Does South Carolina Rank Last In Education?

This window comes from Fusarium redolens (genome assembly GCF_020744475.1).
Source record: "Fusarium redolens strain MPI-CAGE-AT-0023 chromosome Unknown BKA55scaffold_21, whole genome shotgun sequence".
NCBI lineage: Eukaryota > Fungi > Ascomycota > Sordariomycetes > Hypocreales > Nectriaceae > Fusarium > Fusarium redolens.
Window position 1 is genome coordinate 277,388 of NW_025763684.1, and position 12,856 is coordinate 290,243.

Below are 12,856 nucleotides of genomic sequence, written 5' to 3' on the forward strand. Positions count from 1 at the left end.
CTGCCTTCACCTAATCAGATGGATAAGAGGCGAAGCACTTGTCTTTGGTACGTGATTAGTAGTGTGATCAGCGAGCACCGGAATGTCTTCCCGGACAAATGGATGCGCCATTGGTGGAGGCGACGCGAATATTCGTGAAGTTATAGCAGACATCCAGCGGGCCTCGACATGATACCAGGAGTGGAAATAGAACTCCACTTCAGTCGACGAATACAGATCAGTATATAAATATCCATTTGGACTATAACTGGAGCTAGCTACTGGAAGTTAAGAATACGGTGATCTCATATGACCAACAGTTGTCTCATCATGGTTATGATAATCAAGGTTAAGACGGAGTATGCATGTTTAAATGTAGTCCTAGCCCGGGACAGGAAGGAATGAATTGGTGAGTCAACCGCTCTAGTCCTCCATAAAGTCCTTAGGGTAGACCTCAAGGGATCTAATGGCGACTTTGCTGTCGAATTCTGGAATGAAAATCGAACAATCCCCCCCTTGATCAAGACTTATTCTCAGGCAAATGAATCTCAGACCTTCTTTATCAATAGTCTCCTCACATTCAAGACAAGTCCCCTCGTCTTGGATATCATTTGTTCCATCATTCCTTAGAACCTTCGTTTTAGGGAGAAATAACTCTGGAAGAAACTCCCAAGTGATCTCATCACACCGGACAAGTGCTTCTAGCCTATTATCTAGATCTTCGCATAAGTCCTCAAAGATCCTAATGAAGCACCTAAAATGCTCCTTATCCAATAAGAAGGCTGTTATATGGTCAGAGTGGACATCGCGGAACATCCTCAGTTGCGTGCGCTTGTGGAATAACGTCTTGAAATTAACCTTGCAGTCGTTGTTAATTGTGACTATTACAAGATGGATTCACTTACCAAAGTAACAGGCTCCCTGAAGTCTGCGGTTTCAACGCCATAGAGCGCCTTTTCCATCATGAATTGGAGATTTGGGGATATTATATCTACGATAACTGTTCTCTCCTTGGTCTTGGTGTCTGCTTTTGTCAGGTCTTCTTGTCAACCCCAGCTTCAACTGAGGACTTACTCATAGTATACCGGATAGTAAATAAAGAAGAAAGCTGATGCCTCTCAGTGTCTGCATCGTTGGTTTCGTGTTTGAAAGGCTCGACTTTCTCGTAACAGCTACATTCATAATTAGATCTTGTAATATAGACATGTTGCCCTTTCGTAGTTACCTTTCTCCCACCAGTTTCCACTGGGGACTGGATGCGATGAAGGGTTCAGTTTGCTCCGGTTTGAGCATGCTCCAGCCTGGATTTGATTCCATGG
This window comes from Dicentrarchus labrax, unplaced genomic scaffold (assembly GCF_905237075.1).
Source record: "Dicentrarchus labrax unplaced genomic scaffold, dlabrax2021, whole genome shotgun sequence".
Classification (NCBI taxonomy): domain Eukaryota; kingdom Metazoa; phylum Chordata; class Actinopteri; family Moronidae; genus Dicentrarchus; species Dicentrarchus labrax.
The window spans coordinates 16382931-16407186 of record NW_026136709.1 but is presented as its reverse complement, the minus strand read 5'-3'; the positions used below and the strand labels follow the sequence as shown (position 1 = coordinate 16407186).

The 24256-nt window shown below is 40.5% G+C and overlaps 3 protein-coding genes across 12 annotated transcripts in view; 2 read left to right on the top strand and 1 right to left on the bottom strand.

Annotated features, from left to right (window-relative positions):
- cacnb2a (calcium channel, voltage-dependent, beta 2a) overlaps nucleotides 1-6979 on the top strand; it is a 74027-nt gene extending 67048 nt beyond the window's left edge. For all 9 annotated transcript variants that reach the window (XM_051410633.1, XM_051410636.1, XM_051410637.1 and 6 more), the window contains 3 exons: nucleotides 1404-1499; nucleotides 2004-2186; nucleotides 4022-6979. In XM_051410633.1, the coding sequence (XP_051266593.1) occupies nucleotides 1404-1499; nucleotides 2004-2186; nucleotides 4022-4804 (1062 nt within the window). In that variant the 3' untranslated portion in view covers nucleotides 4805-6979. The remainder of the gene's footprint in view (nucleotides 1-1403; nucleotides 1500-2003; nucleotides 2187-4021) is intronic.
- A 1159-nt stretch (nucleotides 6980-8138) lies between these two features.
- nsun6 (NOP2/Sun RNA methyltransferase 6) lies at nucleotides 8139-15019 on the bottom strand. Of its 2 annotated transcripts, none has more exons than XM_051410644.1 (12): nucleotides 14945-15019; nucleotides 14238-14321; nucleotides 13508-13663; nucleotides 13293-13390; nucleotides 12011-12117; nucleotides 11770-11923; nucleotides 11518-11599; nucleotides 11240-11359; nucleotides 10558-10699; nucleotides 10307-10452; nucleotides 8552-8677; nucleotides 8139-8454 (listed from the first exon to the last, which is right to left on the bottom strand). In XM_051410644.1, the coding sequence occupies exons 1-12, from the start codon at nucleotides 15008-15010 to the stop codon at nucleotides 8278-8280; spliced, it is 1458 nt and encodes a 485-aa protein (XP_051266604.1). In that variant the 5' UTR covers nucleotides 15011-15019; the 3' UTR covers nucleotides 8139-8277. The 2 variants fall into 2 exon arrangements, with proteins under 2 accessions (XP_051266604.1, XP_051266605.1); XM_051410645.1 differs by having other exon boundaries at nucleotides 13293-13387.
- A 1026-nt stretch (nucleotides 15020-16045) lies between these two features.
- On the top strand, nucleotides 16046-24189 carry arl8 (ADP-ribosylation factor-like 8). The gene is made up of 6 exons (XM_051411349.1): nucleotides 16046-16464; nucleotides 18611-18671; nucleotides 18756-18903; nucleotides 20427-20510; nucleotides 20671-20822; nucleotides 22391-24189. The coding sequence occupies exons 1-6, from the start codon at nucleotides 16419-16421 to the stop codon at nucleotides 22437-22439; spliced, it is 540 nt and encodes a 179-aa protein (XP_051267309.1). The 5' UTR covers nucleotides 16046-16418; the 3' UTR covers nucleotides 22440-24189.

During the last few months I have been spending some time researching the status of education in South Carolina. This research lead to a study by the U. S. News & World Report stating how South Carolina ranks last in education. The answer to the above question is “yes”. I was disappointed, but not surprised. This study listed the state of Mississippi as #45, the state of Louisiana as #46, the state of Alabama as #47, the state of New Mexico as #48, the state of Nevada as #49, and the state of South Carolina as #50. The states were ranked on performance in higher education as well as primary and secondary schooling and pre-k education. The overall score was measured in two categories. Higher education represented 50% of total and pre-k-12 represented the other 50%. The higher education ranking tracked education attainment, graduation rates, college debt and tuition costs. The pre-k-12 ranking measured enrollment in and quality of pre-k, test scores and the public high school graduation rate. The thoroughness and details in this report are well documented. Using publicly available data, analysts at U.S News and World ranked each state across seven categories using 68 metrics. The education ranking was based on 11 metrics, including college and high school graduation rates and standardized test scores. Melanie Barton, executive director of the state’s education oversight committee, shared her view regarding the South Carolina education ranking. She said, “I hate to say it, but it does reflect the problems we’re having in the pipeline. We’re not getting kids out with the skills they need to be successful”. She added, “ South Carolina has got to wake up. This is the 21st century, folks. We’re not gonna go back to an era where a high school diploma means a living wage”. John Lane, director of academic affairs at the state commission on higher education, cautioned that the U.S. New & World Report does not provide a complete picture of the quality of the state’s education system. And, he said, many of the challenges facing higher education in South Carolina - student debt loads, high tuition, low educational attainment - are common among states in the south. Since the report went public, the spin doctors and damage control people have gone to work. No, not so much to address this report in a constructive manner, and explore ways to address the deficiencies and make improvements, but rather to blast the report and talk about what they should have focused on and the conclusions they should have found. I am still hopeful. I still believe we can do better. And we must, if we are going to break the cycle of poverty that grips the rural parts of South Carolina. (Lumus Byrd Jr. is a retired businessman and lives in Clinton.)

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